The city’s sewer repair project is on schedule, according to a Department of Public Works status report on the 30-year plan to repair the city’s damaged and aging sewer lines.
The city mandated the Sanitary Sewer Capital Improvement Plan in 1986 after the San Francisco Bay Regional Water Quality Board issued Berkeley a Cease and Desist Order requiring the elimination of sewer and storm drain overflows that were causing untreated sewage to flow into the Bay through the city’s creeks and drainage systems.
In the 14 years since the plan was implemented, the city has made good progress, according to the report. The plan called for the repair of 50 percent of city-owned sewer lines and the construction of relief sewers designed to add capacity to the system. So far the DPW has replaced or repaired nearly 150 miles, or 29 percent of the city’s sewer system. This includes 12 miles of new relief lines.
“We’re ahead of where we thought we’d be but we’re still behind where we’d like to be,” said Director of Public Works Rene Cardinaux.
Cardinaux said the budget for the sewer program this year is $6.3 million. About $4.5 million was spent each year for 14 years since the plan was first put in place, he said.
Cardinaux said the DPW has placed a high priority on repairing sewer lines near creeks. According to the DPW report to council, approximately 75 percent of the sewer mains within 100 feet of all open creeks have been repaired or replaced.
The report also says that 65 overflow connections between the sewer system and the storm drain system have been eliminated which “greatly reduced the pollution of the creeks.”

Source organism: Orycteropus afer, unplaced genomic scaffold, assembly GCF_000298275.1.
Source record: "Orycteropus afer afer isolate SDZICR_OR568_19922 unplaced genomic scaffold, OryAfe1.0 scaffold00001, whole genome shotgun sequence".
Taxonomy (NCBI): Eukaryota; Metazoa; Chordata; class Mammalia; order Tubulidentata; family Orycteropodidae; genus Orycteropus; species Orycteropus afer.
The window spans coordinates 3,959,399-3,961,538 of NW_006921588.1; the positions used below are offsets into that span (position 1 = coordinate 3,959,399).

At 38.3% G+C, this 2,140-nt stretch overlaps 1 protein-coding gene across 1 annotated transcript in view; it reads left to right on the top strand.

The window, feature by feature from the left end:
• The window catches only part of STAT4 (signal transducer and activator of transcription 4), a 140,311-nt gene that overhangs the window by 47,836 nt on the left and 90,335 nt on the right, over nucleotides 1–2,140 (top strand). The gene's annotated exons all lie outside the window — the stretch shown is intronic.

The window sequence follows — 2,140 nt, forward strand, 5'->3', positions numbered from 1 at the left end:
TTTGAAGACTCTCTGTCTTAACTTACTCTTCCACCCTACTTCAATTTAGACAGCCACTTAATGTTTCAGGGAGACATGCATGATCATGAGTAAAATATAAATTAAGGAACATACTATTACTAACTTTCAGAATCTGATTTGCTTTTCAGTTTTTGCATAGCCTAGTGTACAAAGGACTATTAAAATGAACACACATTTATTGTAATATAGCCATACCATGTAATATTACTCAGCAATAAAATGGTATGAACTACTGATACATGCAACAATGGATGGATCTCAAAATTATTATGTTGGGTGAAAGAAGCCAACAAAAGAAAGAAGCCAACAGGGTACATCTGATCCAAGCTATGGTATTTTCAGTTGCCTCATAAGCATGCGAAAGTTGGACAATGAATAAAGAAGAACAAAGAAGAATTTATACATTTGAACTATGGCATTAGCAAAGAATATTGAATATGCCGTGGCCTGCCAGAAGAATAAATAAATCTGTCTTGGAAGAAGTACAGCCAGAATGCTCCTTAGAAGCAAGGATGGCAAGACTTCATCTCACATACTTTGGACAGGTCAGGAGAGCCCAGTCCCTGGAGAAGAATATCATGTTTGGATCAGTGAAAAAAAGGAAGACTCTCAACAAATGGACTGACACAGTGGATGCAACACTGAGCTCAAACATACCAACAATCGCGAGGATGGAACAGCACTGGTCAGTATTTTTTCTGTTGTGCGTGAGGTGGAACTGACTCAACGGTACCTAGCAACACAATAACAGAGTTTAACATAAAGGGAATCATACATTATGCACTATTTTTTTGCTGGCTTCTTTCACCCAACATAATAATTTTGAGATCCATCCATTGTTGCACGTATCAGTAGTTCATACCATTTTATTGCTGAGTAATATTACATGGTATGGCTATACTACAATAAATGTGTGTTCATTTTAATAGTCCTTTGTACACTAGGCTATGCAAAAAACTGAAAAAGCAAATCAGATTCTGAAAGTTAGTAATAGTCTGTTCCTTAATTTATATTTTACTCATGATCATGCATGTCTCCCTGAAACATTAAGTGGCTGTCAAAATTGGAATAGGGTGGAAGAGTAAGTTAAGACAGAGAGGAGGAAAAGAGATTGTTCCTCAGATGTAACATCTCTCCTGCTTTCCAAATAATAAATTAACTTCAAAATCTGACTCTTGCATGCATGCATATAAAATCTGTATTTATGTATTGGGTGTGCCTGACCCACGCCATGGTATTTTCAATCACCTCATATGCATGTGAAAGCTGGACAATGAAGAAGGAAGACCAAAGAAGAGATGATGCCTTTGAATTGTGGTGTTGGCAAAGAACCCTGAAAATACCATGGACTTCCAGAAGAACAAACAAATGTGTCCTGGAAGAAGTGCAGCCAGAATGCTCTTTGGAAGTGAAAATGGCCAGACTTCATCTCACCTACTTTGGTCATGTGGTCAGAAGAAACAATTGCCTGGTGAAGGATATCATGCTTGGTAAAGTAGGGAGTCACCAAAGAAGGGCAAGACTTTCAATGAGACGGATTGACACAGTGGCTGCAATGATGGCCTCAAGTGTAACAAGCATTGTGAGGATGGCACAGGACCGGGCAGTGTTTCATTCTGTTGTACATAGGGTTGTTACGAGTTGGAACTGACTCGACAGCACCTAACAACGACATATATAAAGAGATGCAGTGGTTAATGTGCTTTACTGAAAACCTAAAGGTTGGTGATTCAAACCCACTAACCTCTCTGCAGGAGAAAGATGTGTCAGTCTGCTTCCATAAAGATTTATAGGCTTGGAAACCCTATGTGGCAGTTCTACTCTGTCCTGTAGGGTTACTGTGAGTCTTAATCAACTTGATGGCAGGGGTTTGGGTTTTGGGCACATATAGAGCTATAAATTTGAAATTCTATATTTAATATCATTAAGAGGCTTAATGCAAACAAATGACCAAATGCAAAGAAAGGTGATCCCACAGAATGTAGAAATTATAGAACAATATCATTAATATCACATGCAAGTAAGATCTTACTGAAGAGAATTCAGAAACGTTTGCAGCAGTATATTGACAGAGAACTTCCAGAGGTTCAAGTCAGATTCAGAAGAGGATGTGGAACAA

Susan Schwartz, president of Berkeley nonprofit Friends of Five Creeks, said she as been pleased with the city’s efforts so far. “They’ve done the work much faster than expected,” she said. “And they’ve been very responsive to problems when they arise.”
Schwartz said that the DPW quickly repaired a ruptured pipe near the middle fork of Codornices Creek last year.
“Now what we need is an ordinance to make sure residential lateral lines are unbroken whenever a home is sold,” Schwartz said. “Home values have gotten high enough around here where it won’t be a great hardship to make sure your property’s sewer line is working.”
According to the Friends of Five Creeks Web site, somewhere between 70 and 90 percent of lateral lines are broken, cracked or leaking. Schwartz said inspection at the time of sale would be the best way to ensure that lateral lines are in working order. According to Hands On plumbing of Lafayette, the cost for inspection would run between $125 and $250 for a private home.
Cardinaux said that another ongoing problem is residential storm spouts illegally hooked up to sewer systems instead of to storm drains. “This causes a lot of excess water to flow throughout the sewer system, which causes overflow situations,” he said.